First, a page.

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A Simple Way to Teach Kids Perseverance

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Do you ever watch your child’s mood swing wildly based on the latest circumstance? Do you ever watch your own mood swing wildly based on your child’s reaction to the latest circumstance? Persevering and staying calm when life throws you lemons comes easier for some than others. Teaching kids perseverance can be even more difficult when a child is sensitive or intense

Question: How can we teach our kids the important skill of “making lemonade out of lemons” and learning to persevere through challenging situations?

Answer: Focus on small successes! Even if the success is small, when we value and celebrate the growth, this energy “fertilizes” the success. In the future, it will grow to be a larger presence for the next challenging experience. Because you know there will be a next time.

Charles Swindoll challenged us all with his famous statement, “…life is 10% what happens to me and 90% how I react to it.”

Start with sharing your highs and lows around the dinner table

A good first step to teaching kids perseverance is to make a habit of reflecting on both the good and the bad. Many families enjoy sharing “highs and lows” of the day around the dinner table

Unfortunately, this intentional practice can easily reinforce that life is about what happens to us (over which we have little control). By taking it a step further we can then focus on how we choose to react (over which we have complete control). 

Teach perseverance by diving deeper with questions and scripture

Thought provoking questions, with some thoughtful scripture, can help parents and kids alike learn to value perseverance, adaptability, and kindness in the face of the “lemons” that may have been shared. 

At your next dinner, ask your kids about a time when life was really hard. And don’t forget to share your own examples!  

Try asking: “When did you…

  • …work hard at something that was difficult?” Whatever you do, work at it with all your heart, as working for the Lord…(Colossians. 3:23)
  • …make a boring task be creative or fun?” Rejoice always, pray continually, give thanks in all circumstances; for this is God’s will for you in Christ Jesus.(1 Thessalonians 5:16-18)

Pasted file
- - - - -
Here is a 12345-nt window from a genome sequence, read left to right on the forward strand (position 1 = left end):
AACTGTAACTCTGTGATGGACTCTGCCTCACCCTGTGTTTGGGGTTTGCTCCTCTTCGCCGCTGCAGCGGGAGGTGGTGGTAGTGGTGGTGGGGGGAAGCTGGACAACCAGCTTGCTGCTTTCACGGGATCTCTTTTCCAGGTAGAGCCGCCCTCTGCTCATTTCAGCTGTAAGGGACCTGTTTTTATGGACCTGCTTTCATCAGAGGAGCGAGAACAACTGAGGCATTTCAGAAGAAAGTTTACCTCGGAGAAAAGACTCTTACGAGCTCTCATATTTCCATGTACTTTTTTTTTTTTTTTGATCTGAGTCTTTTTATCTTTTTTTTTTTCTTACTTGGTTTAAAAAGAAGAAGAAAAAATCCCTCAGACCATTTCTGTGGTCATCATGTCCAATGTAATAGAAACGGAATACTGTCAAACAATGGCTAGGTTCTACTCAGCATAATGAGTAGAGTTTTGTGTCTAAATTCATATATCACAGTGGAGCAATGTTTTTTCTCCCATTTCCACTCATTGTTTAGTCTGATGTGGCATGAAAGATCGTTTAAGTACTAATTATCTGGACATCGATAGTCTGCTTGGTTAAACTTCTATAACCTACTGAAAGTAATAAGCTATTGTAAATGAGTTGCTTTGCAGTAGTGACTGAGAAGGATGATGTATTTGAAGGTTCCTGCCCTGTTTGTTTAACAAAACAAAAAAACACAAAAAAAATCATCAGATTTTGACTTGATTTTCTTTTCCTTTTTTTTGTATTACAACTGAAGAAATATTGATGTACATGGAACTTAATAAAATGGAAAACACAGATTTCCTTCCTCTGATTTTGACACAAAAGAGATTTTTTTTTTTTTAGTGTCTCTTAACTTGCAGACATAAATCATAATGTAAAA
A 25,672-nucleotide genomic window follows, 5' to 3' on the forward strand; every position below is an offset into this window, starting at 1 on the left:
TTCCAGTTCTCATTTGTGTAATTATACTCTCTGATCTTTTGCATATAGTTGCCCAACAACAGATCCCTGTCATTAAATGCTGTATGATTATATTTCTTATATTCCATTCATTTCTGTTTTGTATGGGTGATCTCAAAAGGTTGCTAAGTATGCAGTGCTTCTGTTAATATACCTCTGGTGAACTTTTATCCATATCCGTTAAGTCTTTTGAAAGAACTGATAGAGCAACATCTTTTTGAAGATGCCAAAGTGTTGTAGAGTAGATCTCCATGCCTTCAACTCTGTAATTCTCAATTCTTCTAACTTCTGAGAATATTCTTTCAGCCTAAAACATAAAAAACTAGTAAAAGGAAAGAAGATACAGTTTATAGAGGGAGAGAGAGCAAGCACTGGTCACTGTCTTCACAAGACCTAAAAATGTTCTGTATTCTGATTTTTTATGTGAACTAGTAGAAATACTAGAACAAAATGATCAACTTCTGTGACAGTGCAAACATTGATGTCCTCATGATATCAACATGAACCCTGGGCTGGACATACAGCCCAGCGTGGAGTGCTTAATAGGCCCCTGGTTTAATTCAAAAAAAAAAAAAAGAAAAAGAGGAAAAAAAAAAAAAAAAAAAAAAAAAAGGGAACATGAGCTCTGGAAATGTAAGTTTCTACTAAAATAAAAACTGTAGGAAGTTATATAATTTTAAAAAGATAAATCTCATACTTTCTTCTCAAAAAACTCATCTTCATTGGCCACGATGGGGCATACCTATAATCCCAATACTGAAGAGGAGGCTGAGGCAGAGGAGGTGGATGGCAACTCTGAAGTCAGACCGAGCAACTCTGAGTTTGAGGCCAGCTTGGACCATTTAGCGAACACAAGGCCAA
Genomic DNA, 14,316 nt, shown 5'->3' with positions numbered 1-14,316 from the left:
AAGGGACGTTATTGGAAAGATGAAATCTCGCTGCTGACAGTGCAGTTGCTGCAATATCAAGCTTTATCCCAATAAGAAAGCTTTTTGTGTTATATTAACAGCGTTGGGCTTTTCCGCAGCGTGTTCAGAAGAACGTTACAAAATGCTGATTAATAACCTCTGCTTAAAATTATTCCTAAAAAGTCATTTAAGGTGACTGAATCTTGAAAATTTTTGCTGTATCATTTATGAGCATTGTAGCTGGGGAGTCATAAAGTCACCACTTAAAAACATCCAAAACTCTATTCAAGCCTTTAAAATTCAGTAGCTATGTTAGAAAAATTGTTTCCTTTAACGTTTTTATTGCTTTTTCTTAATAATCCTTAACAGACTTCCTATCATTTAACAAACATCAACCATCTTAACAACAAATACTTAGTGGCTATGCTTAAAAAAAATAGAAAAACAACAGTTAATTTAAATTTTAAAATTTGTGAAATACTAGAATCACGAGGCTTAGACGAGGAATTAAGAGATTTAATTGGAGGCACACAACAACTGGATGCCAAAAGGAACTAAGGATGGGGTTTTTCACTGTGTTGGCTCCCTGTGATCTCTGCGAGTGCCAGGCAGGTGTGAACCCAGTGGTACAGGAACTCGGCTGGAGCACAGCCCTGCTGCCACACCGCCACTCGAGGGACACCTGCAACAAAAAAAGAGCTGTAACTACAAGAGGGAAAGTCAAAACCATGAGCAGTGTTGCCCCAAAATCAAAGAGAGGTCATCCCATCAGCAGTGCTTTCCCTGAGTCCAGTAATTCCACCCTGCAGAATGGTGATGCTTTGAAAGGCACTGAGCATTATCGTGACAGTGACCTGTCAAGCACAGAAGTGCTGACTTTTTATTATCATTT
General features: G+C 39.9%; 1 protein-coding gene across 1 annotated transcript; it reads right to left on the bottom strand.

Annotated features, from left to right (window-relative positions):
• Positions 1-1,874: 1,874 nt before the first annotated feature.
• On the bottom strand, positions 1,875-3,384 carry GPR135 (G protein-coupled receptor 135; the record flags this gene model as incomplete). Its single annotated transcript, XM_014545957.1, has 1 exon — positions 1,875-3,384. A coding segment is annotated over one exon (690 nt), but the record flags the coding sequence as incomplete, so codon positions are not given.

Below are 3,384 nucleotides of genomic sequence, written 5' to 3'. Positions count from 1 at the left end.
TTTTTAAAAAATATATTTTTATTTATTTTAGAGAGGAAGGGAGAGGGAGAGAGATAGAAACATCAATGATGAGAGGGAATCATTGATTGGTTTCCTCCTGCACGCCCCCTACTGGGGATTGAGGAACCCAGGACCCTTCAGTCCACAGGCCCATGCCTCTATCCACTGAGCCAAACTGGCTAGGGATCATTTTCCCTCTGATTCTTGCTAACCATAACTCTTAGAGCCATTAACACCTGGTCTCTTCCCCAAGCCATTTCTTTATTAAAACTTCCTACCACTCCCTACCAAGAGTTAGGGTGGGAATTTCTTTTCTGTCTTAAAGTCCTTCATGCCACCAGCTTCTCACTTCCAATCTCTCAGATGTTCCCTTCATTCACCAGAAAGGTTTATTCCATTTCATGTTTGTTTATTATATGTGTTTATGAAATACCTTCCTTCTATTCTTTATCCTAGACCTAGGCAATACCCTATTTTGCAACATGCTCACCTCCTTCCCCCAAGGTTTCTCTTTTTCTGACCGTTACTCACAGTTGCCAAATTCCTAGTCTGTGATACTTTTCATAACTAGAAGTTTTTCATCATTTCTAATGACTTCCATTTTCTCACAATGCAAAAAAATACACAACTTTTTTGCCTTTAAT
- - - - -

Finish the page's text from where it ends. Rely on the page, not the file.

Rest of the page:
• …respond kindly when someone was angry? A gentle answer turns away wrath…(Proverbs 15:1)
  • …remember God’s love when feeling discouraged?” In all these things we are more than conquerors through Him who loved us. (Romans 8:37)
  • …try again after a mistake?” I can do all this through Him who gives me strength… (Philippians 4:13)
  • …choose a good attitude when it was hard?” Therefore, as God’s chosen people, holy and dearly loved, clothe yourselves with compassion, kindness, humility, gentleness and patience. (Colossians 3:12)

A printable resource you can use today! 

To get the conversation started around the dinner table, bedtime, or family meetings, we’ve developed a printable “Character Cube” cut-out. Encourage everyone in the family (even you!) to have a turn rolling the cube to prompt a story they may want to share. 

Once this activity becomes more familiar you might consider adding questions to keep the conversations going when teaching your kids perseverance and integrity: 

  • What was the result of that? 
  • How did you feel afterward? 
  • What was one way that helped you? 
  • How was that a blessing to someone else? 
  • What character trait did this help you develop?

Giving this sort of focus to kids’ success (and your own) helps develop positive attitudes and grow perseverance for when life “throws you lemons”. You can gently remind kids of their success in previous experiences when they are struggling with something similar in the future. This will give them confidence that they can overcome the challenge. Give it a roll!

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Lynne Jackson
Lynne Jackson
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